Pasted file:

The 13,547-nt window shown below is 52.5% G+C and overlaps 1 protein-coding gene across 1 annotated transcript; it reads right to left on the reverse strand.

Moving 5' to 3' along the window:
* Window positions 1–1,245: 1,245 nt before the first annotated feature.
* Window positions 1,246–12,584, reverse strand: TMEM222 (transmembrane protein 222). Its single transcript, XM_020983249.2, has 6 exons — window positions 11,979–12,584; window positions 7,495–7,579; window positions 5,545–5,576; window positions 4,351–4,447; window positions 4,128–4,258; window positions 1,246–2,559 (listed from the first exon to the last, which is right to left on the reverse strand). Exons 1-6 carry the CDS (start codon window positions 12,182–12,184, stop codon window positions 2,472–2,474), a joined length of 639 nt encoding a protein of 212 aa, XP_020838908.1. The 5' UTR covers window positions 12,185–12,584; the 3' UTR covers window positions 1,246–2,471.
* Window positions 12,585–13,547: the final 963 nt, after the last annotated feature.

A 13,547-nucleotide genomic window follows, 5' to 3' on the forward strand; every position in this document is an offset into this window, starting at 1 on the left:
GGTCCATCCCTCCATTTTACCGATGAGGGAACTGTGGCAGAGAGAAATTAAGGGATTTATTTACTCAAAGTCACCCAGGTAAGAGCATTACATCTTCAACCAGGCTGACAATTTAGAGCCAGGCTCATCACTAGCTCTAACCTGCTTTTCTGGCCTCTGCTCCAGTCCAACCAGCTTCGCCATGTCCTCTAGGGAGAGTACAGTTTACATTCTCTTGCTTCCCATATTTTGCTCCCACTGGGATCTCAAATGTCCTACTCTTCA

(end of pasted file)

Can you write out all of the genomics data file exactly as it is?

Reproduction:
The 13,547-nt window shown below is 52.5% G+C and overlaps 1 protein-coding gene across 1 annotated transcript; it reads right to left on the reverse strand.

Moving 5' to 3' along the window:
* Window positions 1–1,245: 1,245 nt before the first annotated feature.
* Window positions 1,246–12,584, reverse strand: TMEM222 (transmembrane protein 222). Its single transcript, XM_020983249.2, has 6 exons — window positions 11,979–12,584; window positions 7,495–7,579; window positions 5,545–5,576; window positions 4,351–4,447; window positions 4,128–4,258; window positions 1,246–2,559 (listed from the first exon to the last, which is right to left on the reverse strand). Exons 1-6 carry the CDS (start codon window positions 12,182–12,184, stop codon window positions 2,472–2,474), a joined length of 639 nt encoding a protein of 212 aa, XP_020838908.1. The 5' UTR covers window positions 12,185–12,584; the 3' UTR covers window positions 1,246–2,471.
* Window positions 12,585–13,547: the final 963 nt, after the last annotated feature.

A 13,547-nucleotide genomic window follows, 5' to 3' on the forward strand; every position in this document is an offset into this window, starting at 1 on the left:
GGTCCATCCCTCCATTTTACCGATGAGGGAACTGTGGCAGAGAGAAATTAAGGGATTTATTTACTCAAAGTCACCCAGGTAAGAGCATTACATCTTCAACCAGGCTGACAATTTAGAGCCAGGCTCATCACTAGCTCTAACCTGCTTTTCTGGCCTCTGCTCCAGTCCAACCAGCTTCGCCATGTCCTCTAGGGAGAGTACAGTTTACATTCTCTTGCTTCCCATATTTTGCTCCCACTGGGATCTCAAATGTCCTACTCTTCA